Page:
This is to conclude the first part highlighting the high degree of labour division across the food security spectrum, and to reiterate the point that, in order to design an appropriate intervention, we must draw on a whole community ‘ s knowledge – e.g. Those who farm cash crops (e.g in Kenya and elsewhere in Africa often men), those who farm staple crops (in these areas often the women), those who transport and sell it (often men), those who process and prepare food (often women), those who know which wild foods are available, and edible or toxic (often elderly people), etc. etc. An interesting example to highlight in the food utilisation context, if your audience is likely interested, is the impact study of SHOUHARDO which revealed the strong impact of women ‘ s empowerment on the reduction in child stunting (below average height for age of 6-24month old children – symptom of chronic undernutrition / structural causes of undernutrition, with long-term implications for human development) by 15.7% over a period of 3.5 years (significant reduction compared to control groups). Reduction in stunting was significantly higher for households participating in women ‘ s empowerment components of SHOUHARDO, particularly those where women participated in so-called ‚EKATA ‘ groups (Empowerment, Knowledge and Transformation Action groups) the most important benefit of which the women claimed to be the fact they were empowered to ‚speak anywhere, with courage ‘ . Increased influence on HH decision-making by women led to improvement in diets and there for in the HH ‘ s food consumption scores. Suggest a 10 minute break before continuing with the next part.
See annexed game: Select 7 volunteers to stand up and come to the front – each gets a card with a ‚category ‘ on it – they are 7 individuals from a given village in a rural farming setting. Then read out sample questinos for each of the above set of questions (also provided in the annex). Each of the 7 villagers is requested to think about how likely they are to ‚do-use-control-know-benefit from-be included in ‘ the issue in question and hold up their card higher if they think they are very likely, and lower if they are less likely to ... For each question, spend some time asking the ‚villagers ‘ why they held the card up where they did, and let the audience chip in. Use the discussions to bring in examples from different contexts and provide wider framing on issues currently discussed/ researched in the wider gender & CC community. You will likely find that for everything, there is a counter-example that suggests otherwise migration being a particularly good example, as „who migrates and why “ is extremely context-specific. Useful to help sharpen people ‘ s analytical skills, understanding of the challenges involved in doing gender analysis etc.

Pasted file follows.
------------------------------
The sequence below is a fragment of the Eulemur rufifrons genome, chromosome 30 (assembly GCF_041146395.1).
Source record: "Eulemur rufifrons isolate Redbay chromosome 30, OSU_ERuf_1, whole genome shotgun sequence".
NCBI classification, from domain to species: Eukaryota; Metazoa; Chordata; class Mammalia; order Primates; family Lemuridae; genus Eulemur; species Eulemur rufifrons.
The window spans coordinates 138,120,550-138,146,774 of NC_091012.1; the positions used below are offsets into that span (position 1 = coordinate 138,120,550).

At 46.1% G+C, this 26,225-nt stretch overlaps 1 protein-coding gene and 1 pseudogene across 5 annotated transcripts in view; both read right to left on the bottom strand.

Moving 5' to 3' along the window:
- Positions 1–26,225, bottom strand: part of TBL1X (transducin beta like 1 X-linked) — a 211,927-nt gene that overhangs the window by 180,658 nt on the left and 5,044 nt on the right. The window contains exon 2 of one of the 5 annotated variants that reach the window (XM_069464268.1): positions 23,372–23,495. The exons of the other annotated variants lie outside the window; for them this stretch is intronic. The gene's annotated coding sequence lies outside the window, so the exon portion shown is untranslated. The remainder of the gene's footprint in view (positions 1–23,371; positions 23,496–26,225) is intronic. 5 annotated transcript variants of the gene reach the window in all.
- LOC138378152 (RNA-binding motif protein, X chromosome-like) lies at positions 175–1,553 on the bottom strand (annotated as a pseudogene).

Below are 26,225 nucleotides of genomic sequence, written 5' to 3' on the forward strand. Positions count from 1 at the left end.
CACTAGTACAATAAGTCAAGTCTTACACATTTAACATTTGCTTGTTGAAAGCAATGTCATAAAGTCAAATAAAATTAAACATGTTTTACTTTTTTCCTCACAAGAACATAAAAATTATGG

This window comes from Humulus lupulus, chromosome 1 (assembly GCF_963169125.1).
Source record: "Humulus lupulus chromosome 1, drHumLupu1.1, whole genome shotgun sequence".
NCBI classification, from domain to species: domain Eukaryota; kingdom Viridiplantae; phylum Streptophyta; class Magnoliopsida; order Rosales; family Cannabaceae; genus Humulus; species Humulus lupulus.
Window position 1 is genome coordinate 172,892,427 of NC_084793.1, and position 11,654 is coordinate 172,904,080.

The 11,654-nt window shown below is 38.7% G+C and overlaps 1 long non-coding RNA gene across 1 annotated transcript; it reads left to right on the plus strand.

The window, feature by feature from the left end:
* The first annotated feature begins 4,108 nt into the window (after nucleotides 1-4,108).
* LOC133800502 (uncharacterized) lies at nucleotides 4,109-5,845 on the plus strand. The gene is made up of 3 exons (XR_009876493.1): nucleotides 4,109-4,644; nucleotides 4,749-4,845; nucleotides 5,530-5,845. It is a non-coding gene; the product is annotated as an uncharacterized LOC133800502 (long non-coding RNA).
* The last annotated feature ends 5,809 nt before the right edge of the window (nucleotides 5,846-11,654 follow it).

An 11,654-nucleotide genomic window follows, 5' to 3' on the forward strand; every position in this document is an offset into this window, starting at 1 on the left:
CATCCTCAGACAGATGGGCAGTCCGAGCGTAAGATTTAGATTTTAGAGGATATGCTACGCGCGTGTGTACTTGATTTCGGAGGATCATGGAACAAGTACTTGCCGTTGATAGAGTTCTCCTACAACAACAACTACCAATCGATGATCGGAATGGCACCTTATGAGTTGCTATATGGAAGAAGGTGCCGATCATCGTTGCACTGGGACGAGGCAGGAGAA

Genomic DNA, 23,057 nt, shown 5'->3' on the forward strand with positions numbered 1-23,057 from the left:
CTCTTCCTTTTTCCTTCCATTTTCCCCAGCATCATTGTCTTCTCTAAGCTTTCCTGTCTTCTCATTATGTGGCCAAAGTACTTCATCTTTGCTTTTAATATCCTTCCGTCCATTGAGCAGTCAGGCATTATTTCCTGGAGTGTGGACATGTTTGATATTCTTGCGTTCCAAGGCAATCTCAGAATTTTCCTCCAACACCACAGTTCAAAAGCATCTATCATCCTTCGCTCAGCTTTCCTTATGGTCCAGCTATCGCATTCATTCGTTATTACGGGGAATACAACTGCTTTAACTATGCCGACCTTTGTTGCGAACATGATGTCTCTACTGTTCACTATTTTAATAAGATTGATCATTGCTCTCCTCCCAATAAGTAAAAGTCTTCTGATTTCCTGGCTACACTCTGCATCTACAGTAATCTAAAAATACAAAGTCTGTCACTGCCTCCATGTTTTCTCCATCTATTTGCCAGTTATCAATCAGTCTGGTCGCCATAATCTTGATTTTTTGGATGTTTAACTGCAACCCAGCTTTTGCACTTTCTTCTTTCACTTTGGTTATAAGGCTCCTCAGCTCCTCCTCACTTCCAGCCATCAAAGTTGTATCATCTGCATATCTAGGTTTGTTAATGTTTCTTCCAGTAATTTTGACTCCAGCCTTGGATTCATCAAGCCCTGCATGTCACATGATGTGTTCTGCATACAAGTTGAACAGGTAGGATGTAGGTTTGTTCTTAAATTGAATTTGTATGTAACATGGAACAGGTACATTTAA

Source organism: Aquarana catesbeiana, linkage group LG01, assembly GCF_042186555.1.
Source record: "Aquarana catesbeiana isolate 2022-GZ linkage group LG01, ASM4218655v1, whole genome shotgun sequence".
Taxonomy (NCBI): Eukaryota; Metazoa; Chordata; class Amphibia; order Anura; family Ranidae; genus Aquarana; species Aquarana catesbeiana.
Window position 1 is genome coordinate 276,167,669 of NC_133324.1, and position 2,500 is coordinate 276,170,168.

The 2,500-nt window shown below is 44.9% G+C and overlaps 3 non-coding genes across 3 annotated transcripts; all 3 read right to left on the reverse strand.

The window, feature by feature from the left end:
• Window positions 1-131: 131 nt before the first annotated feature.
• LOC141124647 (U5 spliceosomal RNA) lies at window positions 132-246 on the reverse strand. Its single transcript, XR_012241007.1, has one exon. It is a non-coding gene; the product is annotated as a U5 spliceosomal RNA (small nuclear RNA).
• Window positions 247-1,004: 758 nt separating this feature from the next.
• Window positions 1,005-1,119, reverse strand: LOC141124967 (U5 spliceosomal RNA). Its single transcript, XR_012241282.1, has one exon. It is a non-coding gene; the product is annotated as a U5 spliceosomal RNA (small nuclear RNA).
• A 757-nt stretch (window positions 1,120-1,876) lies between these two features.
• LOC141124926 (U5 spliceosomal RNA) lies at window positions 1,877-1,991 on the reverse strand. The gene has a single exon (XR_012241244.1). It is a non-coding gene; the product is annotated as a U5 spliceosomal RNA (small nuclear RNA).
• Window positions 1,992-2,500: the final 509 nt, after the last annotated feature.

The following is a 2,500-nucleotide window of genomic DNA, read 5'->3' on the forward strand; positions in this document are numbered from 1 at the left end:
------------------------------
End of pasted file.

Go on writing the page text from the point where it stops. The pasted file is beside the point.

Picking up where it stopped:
This is a recap to help remind of/ complete the dimensions that are relevant
E.g. women high access to micro-finance – Kisii, Ghana; leasing land for food production; improving soil fertility; diversification
Watch 3 videos and ask people to take note of issues brought up. Small groups to work on the questions in next slide.
NAPAs or Eritrea, Guinea Bissau and Malawi: Participants go into 3 (or 6, if too many people) small groups for 30-40 minutes to analyse Strengths, Weaknesses, Opportunities and Threats in social and gender terms for one of the three NAPAs and come up with a set of recommendations for a more gender-equitable NAPA, and/or – if they find good practice examples in ‚their ‘ NAPA, recommendations for elements to take on in other NAPAs. on flip charts. If time permits, recommend circle sharing of group work results rather than a ‚killer plenary ‘ : New groups are formed with 1-2 people from each NAPA group, and they spend max. 10 minutes with each NAPA/flip chart; whoever was in that groups presents, and others get a chance to compare and comment; after ten minutes the group moves on to the next flip chart until all ‚stations ‘ are covered 30 minutes.
Comment on twin track: Twin track means both gender mainstreaming across objectives/ activities, and specific activities/ targets (often these are related to closing/narrowing certain gender gaps, inlcuding through specific women ‘ s empowerment activities etc.)
+1 annotated powerpoint presentation
More equal Social dimensions of More resilient climate change adaptation – a gender lensAgnes Otzelberger, CARE InternationalCopenhagen, May 2nd 2012
Overview1 Differentiating vulnerability and capacity2 Gender analysis as a starting point3 Gender-equitable adaptation planning (if timepermits)212/02/12
CAREs Community-based Adaptation Framework Climate change knowledge Climate- resilient livelihoods Local adaptive & COMMUNITY- Disaster risk organisational BASED reduction capacity ADAPTATION Addressing underlying Influencing causes of enabling policy vulnerability environment4December 2, 2012 Risk and uncertainty